Imagine what it would be like to reverse the way you open your car. Instead of opening the rear passenger car door towards the front bumper of the car, you open it towards the rear bumper. This design, technically referred to as “rear hinged doors”, was surprisingly popular in the early 20th century before being known for its controversy in modern cars today.
It had nothing to do with suicide, so what makes them controversial?
While most brands don’t utilize them as a part of their design anymore, some luxury cars do make a limited amount of novelty cars with them as of 2022. Manufacturing cars this way is perfectly legal–only aftermarket mods are regulated in some countries.
As the driver and/or passengers can fall out of the car when trying to close the door at high speeds, why haven’t they been made officially illegal?
Rear hinged doors actually started with the horse drawn carriage and transferred over to cars in the early 1900s. Most early cars, including the Citroën Traction Avant, were manufactured with the style. They were especially appealing for women who wore long skirts to enter and exit their cars. Vans like the Lloyd LT600 featured the style on the front driver and passenger seats.
American gangsters is really where the bad reputation started. In the 1930s, these styled cars had their own place in the gang community for obvious reasons.
The doors do not inspire or incite suicide, despite what the name suggests. In fact, the 1930s American gangster likely inspired the morbid nickname and reputation. Dave Brownell, former editor of Hemmings Motor News, was the first to refer to them as suicide doors that “[made] pushing someone out of them a piece of cake.” Perfect to the stereotypical American gangster.
That’s really where it started. Concerns continued to grow when engines gained even more horsepower in the 1950s. Especially at the time, the locking mechanisms were sensitive to any pressure, meaning they could open easily when someone leaned against them. The doors were already prone to opening when passengers leaned against them. So when engines had more horsepower, more speed meant an even greater risk of falling out of the car should someone try to close them in motion.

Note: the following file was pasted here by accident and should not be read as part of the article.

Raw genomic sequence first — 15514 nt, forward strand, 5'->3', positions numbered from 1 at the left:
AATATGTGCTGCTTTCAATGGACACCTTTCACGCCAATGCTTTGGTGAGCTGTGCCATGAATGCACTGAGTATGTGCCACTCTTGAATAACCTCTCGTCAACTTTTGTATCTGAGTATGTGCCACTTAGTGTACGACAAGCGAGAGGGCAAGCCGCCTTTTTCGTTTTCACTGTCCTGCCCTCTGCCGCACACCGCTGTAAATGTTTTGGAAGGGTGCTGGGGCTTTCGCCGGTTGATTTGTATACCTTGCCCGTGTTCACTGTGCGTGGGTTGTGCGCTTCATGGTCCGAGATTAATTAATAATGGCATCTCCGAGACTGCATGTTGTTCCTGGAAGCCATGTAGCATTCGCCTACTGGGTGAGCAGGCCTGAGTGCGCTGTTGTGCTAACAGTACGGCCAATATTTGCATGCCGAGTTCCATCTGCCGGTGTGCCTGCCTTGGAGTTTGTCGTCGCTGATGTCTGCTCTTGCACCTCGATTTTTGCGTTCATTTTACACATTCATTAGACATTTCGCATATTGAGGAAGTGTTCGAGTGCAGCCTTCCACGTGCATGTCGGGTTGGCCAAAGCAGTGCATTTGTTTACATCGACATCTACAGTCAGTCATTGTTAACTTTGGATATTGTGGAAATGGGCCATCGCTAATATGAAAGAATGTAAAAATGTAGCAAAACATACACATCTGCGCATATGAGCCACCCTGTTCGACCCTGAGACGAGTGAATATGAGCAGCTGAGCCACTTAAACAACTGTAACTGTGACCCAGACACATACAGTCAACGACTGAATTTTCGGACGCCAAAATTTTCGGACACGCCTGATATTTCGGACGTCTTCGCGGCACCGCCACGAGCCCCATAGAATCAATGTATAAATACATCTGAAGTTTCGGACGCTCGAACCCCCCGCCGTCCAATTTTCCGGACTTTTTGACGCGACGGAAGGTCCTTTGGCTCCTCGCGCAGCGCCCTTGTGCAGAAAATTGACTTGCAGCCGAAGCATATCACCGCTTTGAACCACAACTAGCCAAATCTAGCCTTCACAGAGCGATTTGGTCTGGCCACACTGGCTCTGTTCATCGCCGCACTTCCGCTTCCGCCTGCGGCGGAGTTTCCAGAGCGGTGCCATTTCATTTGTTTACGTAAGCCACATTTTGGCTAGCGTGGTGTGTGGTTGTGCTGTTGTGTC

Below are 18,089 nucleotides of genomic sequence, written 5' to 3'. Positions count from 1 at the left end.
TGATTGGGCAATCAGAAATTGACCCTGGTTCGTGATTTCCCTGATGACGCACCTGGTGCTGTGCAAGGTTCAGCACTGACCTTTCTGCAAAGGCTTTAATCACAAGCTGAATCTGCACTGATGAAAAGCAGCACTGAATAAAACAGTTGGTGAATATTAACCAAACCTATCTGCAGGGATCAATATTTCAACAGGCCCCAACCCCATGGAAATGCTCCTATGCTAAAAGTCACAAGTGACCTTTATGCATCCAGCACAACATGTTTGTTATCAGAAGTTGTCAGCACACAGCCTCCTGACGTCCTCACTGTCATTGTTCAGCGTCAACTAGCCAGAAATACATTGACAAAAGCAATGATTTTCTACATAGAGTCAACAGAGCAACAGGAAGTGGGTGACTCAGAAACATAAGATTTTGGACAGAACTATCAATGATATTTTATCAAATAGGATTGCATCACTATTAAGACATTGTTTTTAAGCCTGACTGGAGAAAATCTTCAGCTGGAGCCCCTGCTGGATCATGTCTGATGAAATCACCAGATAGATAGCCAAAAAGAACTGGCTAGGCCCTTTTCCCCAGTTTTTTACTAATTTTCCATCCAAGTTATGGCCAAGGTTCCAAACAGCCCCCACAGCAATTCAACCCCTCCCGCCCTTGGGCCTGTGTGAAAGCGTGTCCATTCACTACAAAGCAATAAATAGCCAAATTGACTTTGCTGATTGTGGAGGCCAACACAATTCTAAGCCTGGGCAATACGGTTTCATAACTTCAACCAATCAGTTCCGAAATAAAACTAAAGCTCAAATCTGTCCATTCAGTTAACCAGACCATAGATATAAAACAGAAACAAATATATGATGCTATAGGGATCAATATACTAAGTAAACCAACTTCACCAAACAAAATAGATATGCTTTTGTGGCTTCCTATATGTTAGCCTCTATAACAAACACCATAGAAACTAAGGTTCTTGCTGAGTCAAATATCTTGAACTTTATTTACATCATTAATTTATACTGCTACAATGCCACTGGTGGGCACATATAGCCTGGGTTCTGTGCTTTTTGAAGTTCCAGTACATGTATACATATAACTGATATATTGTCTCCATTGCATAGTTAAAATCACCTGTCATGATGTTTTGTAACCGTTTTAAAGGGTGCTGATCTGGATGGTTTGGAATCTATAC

Safety did improve as the locking mechanisms were further developed over the 1960s and 1970s but the design didn’t remain popular. Perhaps in part due to the casualization of American dress attire and the growing interest in larger sized vehicles like the minivan and sedan. The style faded, at one point becoming near extinct, until the late 90s and early 00s. Now they are featured on certain makes, more recently luxury cars. In fact, as of 2022 Rolls-Royce has introduced life saving features to them, which include sensing and monitoring the traffic and nearby dangers before allowing the passenger to open the door.
Obviously, “suicide doors” sound far from flattering when selling a car, even if the reputation has become synonymous with the design. That’s why most car makers have tried to separate the reputation with their own terminology.
Below are a few models that have been built with rear hinged doors as of the late 20th century. Some of these models lack a B-pillar entirely.
Rear-access door (RAD)
Other makes that feature rear hinged style
Although the style never regained full popularity outside of the ultraluxury car realm, the technology for the style has greatly improved. Most modern cars with these doors can’t be opened when in motion past certain speeds. That has made them a lot safer and greatly reduced the likelihood of accidents.
As suicide cleaners with over 20 years experience, we can provide assurance that the last notable death as a result of the design occurred in the 1950s. The suicidal car situations that really involve biohazard cars are a result of a shooting, carbon monoxide, or an intentional suicidal collision.
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